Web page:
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2010-UP-381 - Vetro v. SCDLL

THIS OPINION HAS NO PRECEDENTIAL VALUE. IT SHOULD NOT BE CITED OR RELIED ON AS PRECEDENT IN ANY PROCEEDING EXCEPT AS PROVIDED BY RULE 268(d)(2), SCACR.

THE STATE OF SOUTH CAROLINA
In The Court of Appeals

Sam Wayne Vetro, M.D., Appellant,

v.

South Carolina Department of Labor Licensing and Regulation, South Carolina State Board of Medical Examiners, Respondent.


Appeal From Richland County
John McLeod, Administrative Law Judge


Unpublished Opinion No. 2010-UP-381
Heard May 19, 2010 – Filed August 4, 2010   


AFFIRMED


Clifford O. Koon, Jr., of Columbia, for Appellant.

Kenneth P. Woodington, of Columbia, for Respondent.

PER CURIAM: This case is decided pursuant to Rule 220, SCACR.  Sam W. Vetro appeals the revocation of his license to practice medicine by the South Carolina Board of Medical Examiners.  The Administrative Law Court affirmed the Board’s ruling.  We affirm.

1. Vetro claims that the Board failed to follow procedures outlined in regulations 81-12.5 and 81-13 of the South Carolina Code (Supp. 2009), that he was lured into waiving his rights to formal hearing procedures, and that the Board violated the Americans with Disabilities Act.[1]  However, because these issues were not raised to and ruled on by the Board, we find these issues are not preserved for appellate review.  See Brown v. S.C. Dep't of Health and Envt'l. Control, 348 S.C. 507, 519-20, 560 S.E.2d 410, 417 (2002).

2. Vetro contends that the Board made erroneous factual findings.  In a Memorandum of Agreement, Vetro admitted all allegations in the Complaint and that his conduct violated section 40-47-200(F)(3), (6), and (8) of the South Carolina Code (2001).[2]  Thus, the Board’s factual determination to revoke, based on these admitted allegations, is supported by substantial evidence.  See Lark v. Bi-Lo, Inc., 276 S.C. 130, 136-7, 276 S.E.2d 304, 307 (1981).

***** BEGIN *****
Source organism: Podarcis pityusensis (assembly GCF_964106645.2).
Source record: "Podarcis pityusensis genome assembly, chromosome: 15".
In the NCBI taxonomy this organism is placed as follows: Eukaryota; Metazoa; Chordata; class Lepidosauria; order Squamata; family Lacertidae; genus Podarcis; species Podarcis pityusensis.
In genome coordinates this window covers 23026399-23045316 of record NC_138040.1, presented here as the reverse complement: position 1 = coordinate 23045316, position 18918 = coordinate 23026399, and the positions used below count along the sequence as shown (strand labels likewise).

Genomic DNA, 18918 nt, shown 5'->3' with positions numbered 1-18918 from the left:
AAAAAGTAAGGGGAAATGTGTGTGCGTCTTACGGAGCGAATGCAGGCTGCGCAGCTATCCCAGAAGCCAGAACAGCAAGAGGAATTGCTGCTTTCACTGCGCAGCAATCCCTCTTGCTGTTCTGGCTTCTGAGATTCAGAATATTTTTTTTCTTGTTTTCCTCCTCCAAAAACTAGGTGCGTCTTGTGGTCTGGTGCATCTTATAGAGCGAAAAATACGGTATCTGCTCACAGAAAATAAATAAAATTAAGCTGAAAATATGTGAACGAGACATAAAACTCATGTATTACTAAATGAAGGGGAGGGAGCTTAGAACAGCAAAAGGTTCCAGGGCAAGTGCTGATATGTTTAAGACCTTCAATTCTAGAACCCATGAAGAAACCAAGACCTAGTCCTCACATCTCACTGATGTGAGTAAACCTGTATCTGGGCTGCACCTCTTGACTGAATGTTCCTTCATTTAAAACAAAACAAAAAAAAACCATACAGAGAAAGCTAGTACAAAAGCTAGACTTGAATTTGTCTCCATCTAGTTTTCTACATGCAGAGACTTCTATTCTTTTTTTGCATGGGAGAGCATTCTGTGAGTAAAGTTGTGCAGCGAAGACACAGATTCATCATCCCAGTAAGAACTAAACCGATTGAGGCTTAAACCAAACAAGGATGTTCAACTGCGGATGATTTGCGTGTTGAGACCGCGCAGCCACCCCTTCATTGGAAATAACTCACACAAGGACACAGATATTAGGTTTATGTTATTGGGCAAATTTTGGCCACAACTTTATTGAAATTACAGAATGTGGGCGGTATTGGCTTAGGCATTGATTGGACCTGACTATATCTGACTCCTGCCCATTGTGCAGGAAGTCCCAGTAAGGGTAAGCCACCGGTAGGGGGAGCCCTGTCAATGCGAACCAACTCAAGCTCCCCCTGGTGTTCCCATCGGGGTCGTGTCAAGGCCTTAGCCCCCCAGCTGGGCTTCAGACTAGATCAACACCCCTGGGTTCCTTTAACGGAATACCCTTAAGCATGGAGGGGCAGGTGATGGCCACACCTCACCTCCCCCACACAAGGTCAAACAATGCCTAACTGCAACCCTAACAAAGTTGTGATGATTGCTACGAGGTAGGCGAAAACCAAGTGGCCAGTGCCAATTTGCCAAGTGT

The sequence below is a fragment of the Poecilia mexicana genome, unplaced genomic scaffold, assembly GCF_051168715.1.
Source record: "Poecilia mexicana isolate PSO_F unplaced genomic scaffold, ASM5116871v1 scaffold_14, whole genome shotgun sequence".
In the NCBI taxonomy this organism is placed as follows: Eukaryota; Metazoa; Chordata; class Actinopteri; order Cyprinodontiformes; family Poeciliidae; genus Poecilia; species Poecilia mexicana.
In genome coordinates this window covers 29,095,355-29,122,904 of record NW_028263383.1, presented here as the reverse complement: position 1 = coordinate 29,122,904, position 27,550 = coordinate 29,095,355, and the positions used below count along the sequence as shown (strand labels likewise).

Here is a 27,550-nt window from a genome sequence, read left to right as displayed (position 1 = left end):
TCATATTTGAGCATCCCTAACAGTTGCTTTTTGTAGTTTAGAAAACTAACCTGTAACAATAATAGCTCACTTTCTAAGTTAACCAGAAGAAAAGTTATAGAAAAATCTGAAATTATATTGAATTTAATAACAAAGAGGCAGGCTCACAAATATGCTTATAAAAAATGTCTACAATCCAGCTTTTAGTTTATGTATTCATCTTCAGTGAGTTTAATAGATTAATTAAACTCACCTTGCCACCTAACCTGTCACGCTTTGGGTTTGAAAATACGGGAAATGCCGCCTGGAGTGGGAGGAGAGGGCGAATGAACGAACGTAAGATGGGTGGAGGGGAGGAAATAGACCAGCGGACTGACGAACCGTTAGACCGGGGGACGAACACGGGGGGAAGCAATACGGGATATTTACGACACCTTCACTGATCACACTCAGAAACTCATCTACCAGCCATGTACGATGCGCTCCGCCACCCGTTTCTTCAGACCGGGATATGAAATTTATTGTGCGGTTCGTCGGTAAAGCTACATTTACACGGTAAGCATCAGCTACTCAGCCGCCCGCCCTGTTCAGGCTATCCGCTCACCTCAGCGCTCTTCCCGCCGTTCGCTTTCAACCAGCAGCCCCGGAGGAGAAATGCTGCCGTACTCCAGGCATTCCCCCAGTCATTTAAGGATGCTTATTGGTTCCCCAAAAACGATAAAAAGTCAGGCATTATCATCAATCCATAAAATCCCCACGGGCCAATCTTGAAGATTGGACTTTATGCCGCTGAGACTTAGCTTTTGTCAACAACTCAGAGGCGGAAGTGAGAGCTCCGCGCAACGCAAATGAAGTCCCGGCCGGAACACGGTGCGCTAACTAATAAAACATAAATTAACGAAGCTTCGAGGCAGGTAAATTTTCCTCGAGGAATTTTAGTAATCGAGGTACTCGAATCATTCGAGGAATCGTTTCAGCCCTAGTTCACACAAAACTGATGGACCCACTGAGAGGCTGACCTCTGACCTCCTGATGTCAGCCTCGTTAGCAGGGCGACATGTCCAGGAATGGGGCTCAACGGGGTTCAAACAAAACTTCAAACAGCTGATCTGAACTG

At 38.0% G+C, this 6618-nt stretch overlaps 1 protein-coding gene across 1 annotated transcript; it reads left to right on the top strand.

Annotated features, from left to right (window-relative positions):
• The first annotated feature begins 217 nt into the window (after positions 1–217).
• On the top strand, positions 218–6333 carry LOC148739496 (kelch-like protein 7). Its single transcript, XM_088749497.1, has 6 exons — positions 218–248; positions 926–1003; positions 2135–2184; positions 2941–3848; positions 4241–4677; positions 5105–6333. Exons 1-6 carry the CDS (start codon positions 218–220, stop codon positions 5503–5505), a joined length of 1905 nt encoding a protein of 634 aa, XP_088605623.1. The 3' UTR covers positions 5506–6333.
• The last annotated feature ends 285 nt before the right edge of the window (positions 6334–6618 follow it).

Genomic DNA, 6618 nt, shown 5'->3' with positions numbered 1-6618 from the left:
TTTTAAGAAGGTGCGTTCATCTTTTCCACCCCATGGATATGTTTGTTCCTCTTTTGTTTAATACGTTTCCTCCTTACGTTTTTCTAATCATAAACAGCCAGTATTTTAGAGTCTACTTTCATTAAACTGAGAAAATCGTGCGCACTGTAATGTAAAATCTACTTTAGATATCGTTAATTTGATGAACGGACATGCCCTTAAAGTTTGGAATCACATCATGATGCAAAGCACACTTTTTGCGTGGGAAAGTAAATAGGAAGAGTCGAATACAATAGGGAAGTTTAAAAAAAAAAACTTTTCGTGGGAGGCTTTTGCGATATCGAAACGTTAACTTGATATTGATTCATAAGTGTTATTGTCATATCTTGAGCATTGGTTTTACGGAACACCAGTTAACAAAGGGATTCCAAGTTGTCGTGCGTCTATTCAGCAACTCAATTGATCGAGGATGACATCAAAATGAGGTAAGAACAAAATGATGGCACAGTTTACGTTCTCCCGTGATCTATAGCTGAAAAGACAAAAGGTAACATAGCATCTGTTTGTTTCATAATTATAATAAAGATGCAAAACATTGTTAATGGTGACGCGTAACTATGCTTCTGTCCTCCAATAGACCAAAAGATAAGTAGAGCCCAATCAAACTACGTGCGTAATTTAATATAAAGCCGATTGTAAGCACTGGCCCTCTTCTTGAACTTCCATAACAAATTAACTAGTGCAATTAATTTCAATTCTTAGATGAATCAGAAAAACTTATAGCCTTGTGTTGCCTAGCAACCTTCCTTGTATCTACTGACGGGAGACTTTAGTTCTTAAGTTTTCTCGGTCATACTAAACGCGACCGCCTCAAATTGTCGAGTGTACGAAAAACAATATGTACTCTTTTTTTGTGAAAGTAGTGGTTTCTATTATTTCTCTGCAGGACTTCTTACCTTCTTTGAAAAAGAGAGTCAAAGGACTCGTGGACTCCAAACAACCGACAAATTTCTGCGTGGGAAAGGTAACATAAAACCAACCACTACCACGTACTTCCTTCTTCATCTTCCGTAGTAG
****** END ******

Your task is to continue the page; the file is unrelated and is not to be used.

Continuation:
3. Finally, Vetro argues that the sanction imposed was too harsh and constitutes an abuse of discretion.  The Board has the power to revoke or suspend a medical license.  Boggs v. State Bd. of Med. Exam'rs, 288 S.C. 144, 146, 341 S.E.2d 635, 636 (1986).  Vetro admitted to all allegations in the complaint and that his conduct violated subsections (3), (6), and (8) of 40-47-200(F) of the South Carolina Code.  A finding under any of these subsections is "'[m]isconduct' which constitutes grounds for revocation, suspension, or restriction of a license or limitation on or discipline of a licensee. . . ."  S.C. Code Ann. § 40-47-200(F) (2001).  Therefore, the decision to revoke Vetro’s medical license was within the Board’s discretion.

AFFIRMED.

FEW, C.J., THOMAS and PIEPER, JJ., concur.


[1]  42 U.S.C. § 12101 (2009).

[2] Chapter 47 of Title 40 of the South Carolina Code has been rewritten. Provisions similar to those previously found at section 40-47-200(F) are now codified at section 40-47-110 of the South Carolina Code (Supp. 2009).